Saturday, January 12, 2013

The Art of Stand Up

I had the opportunity earlier this week to spend several hours in the company of a young man who I suspected - at first glance - I would not like much at all but who, it turns out, is quite a likable and admirable fellow.  

I earn my living defending - in civil actions - those who others point to as the perpetrators of (at least) negligent acts that resulted in said others being damaged.  Think of it this way:  in the following scenario "YOU hurt ME!" I represent "You".  'Tis not always an exciting way to earn coin but it is pretty much all I know how to do.  After twenty years of doing it, I have developed more than a passable level of affinity in the doing of it.  Among the things my self-proclaimed prowess has bought me is being the "port in the storm" as it were for a significant number of nasty, potentially grizzly cases that one of the insurance carriers whose policyholders I get hired to protect finds himself or herself embroiled in.  All of them are catastrophic injury cases.  A significant percentage of those are wrongful death actions.  

As a result of what I do - particularly so in those cases - I begin the attorney/client relationship with the individuals I represent with a baseline understanding:  my client f*cked up.  It tends to move the discussion  rather quickly to "What can you do to save my a**?"  I love efficiency. 

Not everyone who I represent - not even those whose legal responsibility for what happened to the person who is suing them is clear to everyone (except perhaps my client) - is thrilled by my existence nor willing to accept responsibility for what transpired.  That is what has made representing one young man (he is not a kid but he is several years younger than either of my two young adults) such a pleasure.  He did a beyond belief stupid thing for which he accepted responsibility.  And for which he was the ripe old age of twenty.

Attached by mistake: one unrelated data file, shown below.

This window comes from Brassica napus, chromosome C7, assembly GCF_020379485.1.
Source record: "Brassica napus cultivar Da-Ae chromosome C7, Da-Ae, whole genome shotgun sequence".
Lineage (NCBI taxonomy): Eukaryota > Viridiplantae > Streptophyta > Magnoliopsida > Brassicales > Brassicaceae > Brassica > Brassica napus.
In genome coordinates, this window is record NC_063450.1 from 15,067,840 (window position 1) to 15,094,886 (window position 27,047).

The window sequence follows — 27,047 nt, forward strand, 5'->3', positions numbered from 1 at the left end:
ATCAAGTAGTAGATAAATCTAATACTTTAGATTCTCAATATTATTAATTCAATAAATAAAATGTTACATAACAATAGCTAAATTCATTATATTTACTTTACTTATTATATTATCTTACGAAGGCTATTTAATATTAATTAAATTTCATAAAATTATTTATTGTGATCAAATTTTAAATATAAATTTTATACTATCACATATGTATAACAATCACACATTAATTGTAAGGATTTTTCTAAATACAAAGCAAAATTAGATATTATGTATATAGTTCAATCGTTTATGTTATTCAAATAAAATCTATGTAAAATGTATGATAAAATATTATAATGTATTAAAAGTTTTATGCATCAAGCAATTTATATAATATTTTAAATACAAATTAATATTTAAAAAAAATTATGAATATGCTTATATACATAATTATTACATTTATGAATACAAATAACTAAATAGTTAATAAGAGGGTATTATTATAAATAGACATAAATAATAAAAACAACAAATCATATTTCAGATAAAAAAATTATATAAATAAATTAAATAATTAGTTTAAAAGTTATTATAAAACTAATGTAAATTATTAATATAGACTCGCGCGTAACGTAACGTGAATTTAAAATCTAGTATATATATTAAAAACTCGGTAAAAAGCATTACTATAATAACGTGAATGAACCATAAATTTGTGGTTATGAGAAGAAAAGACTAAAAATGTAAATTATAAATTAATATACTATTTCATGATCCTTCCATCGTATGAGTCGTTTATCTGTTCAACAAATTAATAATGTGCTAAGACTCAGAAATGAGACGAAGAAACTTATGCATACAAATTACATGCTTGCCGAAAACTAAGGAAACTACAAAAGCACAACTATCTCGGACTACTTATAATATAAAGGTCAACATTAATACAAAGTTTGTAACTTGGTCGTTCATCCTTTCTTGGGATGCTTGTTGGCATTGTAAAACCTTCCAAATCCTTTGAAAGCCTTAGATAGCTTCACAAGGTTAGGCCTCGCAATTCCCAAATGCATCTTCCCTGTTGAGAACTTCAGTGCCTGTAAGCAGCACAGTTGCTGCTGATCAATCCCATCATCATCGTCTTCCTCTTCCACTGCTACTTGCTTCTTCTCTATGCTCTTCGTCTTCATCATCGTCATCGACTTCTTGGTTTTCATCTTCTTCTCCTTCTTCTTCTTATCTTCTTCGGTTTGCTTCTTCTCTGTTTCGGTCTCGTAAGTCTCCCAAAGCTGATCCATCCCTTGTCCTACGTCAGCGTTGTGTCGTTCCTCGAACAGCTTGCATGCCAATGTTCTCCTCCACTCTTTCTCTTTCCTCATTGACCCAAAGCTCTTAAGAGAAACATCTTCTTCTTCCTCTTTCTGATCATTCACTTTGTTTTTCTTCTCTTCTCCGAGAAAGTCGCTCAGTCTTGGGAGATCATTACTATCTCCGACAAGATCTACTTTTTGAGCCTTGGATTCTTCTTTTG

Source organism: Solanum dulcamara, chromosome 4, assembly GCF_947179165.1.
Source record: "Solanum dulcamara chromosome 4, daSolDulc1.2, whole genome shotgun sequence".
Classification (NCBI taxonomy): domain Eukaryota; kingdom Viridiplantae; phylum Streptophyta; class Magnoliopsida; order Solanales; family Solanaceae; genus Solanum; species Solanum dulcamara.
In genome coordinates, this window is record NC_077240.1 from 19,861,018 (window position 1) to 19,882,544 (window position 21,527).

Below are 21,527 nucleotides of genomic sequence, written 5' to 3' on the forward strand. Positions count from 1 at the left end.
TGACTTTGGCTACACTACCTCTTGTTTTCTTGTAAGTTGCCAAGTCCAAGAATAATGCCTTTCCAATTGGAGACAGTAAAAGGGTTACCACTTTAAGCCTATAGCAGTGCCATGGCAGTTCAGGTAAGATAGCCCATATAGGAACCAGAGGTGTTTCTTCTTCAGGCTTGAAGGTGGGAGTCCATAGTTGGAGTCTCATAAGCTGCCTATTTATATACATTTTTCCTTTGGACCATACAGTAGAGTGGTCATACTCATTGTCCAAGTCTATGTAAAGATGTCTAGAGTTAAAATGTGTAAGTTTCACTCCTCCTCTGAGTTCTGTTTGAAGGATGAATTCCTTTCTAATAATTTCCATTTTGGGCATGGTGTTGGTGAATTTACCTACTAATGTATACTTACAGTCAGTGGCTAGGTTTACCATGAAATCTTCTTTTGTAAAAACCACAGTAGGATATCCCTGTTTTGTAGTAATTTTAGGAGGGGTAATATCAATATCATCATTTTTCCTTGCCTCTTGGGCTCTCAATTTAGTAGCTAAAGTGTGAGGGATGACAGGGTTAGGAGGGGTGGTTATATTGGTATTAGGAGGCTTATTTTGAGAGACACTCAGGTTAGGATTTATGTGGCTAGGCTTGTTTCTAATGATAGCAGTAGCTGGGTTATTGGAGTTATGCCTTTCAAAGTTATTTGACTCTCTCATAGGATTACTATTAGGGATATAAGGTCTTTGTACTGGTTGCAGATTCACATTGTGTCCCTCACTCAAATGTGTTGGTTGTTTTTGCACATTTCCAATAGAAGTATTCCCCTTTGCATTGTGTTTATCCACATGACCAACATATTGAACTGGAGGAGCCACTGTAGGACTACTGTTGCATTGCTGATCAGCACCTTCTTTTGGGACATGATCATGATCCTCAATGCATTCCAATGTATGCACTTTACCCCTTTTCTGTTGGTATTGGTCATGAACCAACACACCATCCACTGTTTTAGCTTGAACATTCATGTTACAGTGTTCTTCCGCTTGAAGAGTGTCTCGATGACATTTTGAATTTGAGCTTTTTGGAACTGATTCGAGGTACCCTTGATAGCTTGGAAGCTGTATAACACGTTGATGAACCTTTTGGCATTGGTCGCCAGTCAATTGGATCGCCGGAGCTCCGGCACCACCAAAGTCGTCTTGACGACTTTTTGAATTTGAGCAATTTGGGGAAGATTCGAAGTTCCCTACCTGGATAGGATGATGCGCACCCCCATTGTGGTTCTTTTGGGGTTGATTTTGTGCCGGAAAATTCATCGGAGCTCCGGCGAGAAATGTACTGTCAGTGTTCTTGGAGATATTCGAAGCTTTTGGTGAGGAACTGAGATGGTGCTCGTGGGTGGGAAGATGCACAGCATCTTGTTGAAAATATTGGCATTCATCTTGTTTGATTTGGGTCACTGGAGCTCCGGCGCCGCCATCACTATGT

His experiences up to this point in his life have aged him far beyond his years.  But they have also served him well.  He learned, through very adverse, self-created circumstances, that the most important thing a person learns to do is stand up.  Stand up and accept responsibility.  Stand up and accept the consequences of one's actions.  Stand up and examine your own life through the lens of critical self-analysis.  Stand up and be willing to do what needs to be done to ensure that you shall not continue to make the same mistakes over and over.  

If he could, he would most assuredly hop into Professor Peabody's WABAC Machine to a particular, fixed point in time and change one thing that he did, which forever altered his life path.  He cannot.  Instead he has done what all of possess the ability to do but too few of us possess the desire to do.  He has paid his debt.  He is now carving out a new path.  It may prove to be a more difficult path than the one he had originally plotted for himself but such is life.  Feel sorry for him not at all.  He has not wasted a moment feeling sorry for himself.  

The great Oscar Wilde once wrote, "No man is rich enough to buy back his past."  As true today as it was when he wrote it.  But what Wilde left unwritten was "One's past shall dictate one's future only if one allows it to do so".  That is a homemade nugget of wisdom I just dropped upon you....  

....Feel free to use it.


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